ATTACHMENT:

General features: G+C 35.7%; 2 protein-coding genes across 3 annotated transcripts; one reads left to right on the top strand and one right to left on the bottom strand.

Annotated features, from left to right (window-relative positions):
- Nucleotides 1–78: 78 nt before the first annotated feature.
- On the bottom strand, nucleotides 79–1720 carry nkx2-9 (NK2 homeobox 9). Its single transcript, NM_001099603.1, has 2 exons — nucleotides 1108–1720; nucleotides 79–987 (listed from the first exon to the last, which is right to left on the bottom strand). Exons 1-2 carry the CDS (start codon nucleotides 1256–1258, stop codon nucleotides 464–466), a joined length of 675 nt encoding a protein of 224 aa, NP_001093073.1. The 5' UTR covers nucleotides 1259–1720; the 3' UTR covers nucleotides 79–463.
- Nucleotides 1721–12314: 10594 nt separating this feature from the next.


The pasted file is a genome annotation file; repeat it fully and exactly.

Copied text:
General features: G+C 35.7%; 2 protein-coding genes across 3 annotated transcripts; one reads left to right on the top strand and one right to left on the bottom strand.

Annotated features, from left to right (window-relative positions):
- Nucleotides 1–78: 78 nt before the first annotated feature.
- On the bottom strand, nucleotides 79–1720 carry nkx2-9 (NK2 homeobox 9). Its single transcript, NM_001099603.1, has 2 exons — nucleotides 1108–1720; nucleotides 79–987 (listed from the first exon to the last, which is right to left on the bottom strand). Exons 1-2 carry the CDS (start codon nucleotides 1256–1258, stop codon nucleotides 464–466), a joined length of 675 nt encoding a protein of 224 aa, NP_001093073.1. The 5' UTR covers nucleotides 1259–1720; the 3' UTR covers nucleotides 79–463.
- Nucleotides 1721–12314: 10594 nt separating this feature from the next.